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Will writers, artists and musicians be automated?

Will writers, artists and musicians be automated?

(6:22) Can artificial intelligence be creative? Big Think 2017.

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Guest: Howboutthat (95 days ago)
Latest comment:

How would we functionally define a human to an alien culture? How about “It’s an entity which converts resources from the environment into waste, while growing, planning, generating necessary or amusing products and social structures, providing necessary or amusing services to other people, attempting to control, outcompete or harm other humans, reflecting on itself and its world and generating more humans.” Artificial entities now provide- or soon will provide- all these except the last two but many humans don’t either. Perhaps it is time to expand the definition of human (as in “corporations&rdquo ;) and rather than worry that machines are replacing humans, decide that humanity- in a hybrid protein / electronic form- has acquired vastly enhanced abilities to survive, experience, build or destroy, and think. (Acknowledged in advance: replies about borg, daleks, and religious purpose)

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Original comment
Latest comment:

How would we functionally define a human to an alien culture? How about “It’s an entity which converts resources from the environment into waste, while growing, planning, generating necessary or amusing products and social structures, providing necessary or amusing services to other people, attempting to control, outcompete or harm other humans, reflecting on itself and its world and generating more humans.” Artificial entities now provide- or soon will provide- all these except the last two but many humans don’t either. Perhaps it is time to expand the definition of human (as in “corporations&rdquo ;) and rather than worry that machines are replacing humans, decide that humanity- in a hybrid protein / electronic form- has acquired vastly enhanced abilities to survive, experience, build or destroy, and think. (Acknowledged in advance: replies about borg, daleks, and religious purpose)

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Guest: (97 days ago)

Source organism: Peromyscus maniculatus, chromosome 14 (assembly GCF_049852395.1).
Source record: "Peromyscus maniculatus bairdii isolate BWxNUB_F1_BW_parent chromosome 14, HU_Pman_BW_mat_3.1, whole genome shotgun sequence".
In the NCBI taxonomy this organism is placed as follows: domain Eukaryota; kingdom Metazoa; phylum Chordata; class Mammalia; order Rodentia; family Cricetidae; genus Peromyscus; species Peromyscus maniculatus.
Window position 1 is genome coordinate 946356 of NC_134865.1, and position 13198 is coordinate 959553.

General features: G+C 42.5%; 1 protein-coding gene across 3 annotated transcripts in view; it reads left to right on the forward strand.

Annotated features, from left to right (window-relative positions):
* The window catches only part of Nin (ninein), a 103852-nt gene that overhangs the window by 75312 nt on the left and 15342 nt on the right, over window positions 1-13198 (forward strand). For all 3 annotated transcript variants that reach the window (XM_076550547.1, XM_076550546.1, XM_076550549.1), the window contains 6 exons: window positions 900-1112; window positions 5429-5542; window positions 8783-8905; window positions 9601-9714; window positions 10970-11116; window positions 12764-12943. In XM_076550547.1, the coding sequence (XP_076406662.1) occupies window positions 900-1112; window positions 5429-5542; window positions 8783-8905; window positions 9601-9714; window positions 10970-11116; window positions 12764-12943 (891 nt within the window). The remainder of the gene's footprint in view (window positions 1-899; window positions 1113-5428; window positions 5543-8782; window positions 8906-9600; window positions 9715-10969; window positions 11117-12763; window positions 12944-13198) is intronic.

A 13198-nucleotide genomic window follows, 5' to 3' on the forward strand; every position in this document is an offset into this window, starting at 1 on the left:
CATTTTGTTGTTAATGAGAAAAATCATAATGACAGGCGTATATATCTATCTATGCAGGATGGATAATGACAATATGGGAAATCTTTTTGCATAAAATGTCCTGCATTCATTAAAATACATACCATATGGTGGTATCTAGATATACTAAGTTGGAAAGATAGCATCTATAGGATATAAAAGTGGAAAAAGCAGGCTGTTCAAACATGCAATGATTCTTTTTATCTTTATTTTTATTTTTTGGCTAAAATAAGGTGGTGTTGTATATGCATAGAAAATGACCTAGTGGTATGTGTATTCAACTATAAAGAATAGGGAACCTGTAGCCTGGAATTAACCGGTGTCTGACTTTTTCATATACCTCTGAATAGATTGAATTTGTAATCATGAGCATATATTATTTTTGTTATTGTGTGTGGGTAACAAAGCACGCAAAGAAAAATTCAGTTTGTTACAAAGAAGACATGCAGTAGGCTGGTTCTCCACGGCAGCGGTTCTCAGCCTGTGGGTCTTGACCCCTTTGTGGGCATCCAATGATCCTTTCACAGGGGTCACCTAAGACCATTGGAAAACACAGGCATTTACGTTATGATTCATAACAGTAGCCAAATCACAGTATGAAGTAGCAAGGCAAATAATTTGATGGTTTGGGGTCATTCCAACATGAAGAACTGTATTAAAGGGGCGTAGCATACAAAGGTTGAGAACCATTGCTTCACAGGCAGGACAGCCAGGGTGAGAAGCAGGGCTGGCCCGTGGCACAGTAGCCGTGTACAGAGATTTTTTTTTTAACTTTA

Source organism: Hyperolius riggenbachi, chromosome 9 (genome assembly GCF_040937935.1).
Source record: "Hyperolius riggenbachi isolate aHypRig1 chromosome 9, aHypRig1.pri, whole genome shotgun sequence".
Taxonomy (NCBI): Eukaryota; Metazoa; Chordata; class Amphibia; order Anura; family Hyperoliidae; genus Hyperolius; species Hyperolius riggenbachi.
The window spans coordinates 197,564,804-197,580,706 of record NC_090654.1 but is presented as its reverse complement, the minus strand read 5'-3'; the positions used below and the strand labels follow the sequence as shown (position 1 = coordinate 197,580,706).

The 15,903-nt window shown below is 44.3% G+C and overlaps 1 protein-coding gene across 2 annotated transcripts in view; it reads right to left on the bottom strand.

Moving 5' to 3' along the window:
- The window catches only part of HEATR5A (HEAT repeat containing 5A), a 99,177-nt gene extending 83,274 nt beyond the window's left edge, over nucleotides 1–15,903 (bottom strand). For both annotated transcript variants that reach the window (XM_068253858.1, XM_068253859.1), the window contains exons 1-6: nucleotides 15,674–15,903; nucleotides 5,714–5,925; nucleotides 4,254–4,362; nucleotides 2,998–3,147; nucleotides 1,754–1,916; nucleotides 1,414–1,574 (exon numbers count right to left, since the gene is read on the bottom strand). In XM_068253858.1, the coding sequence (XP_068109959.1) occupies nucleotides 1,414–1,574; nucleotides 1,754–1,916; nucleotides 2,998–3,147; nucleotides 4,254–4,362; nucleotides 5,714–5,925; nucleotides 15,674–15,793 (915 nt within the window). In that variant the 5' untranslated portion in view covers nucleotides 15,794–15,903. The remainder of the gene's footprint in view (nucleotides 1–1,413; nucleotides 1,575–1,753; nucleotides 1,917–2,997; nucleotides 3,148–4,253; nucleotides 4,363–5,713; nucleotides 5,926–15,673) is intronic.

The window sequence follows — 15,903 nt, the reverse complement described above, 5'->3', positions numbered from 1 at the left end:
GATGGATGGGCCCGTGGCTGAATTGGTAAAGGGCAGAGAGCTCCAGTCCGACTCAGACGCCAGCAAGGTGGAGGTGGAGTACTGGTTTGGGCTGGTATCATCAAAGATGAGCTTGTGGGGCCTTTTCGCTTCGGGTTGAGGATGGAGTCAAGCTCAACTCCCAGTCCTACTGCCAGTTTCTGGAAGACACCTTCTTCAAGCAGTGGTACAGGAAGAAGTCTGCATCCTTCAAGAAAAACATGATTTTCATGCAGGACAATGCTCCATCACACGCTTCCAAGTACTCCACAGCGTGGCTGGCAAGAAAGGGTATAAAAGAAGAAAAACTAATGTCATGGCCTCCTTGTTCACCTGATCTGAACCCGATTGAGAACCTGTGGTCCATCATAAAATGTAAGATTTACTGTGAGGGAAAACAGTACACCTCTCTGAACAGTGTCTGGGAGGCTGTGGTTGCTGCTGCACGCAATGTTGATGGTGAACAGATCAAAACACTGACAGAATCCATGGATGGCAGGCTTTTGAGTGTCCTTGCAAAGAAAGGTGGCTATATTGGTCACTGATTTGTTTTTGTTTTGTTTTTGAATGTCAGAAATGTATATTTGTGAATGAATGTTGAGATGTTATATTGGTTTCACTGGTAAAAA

Haven't watched the video yet, but in answer to the question, some stuff that people produce seems very formulaic already, so I don't see any problem with using AI to produce work of human quality. But AI can't answer the first questions that I always have when I see/read/hear a work of art: *why* did the artist produce this? What was their motivation? For AI-produced art, the answers will be (1) because someone switched it on, and (2) there is no motivation.

Among my favourites is Mondrian's grid-based paintings which he started in the 1920s. A measure of how influential they are is that the designs have been used in countless other places: architecture, fabrics and fashion, interior design, etc. They are simple, but not too simple (pace Einstein). But I can't imagine an AI system creating that out of nothing.

Part of the reason is that human invention is often just good luck. You mess about and play and suddenly something falls into place and you can see that it might have value. Can we develop AI to do that? Is there another way to invent things?

Original comment

Haven't watched the video yet, but in answer to the question, some stuff that people produce seems very formulaic already, so I don't see any problem with using AI to produce work of human quality. But AI can't answer the first questions that I always have when I see/read/hear a work of art: *why* did the artist produce this? What was their motivation? For AI-produced art, the answers will be (1) because someone switched it on, and (2) there is no motivation.

Among my favourites is Mondrian's grid-based paintings which he started in the 1920s. A measure of how influential they are is that the designs have been used in countless other places: architecture, fabrics and fashion, interior design, etc. They are simple, but not too simple (pace Einstein). But I can't imagine an AI system creating that out of nothing.

Part of the reason is that human invention is often just good luck. You mess about and play and suddenly something falls into place and you can see that it might have value. Can we develop AI to do that? Is there another way to invent things?

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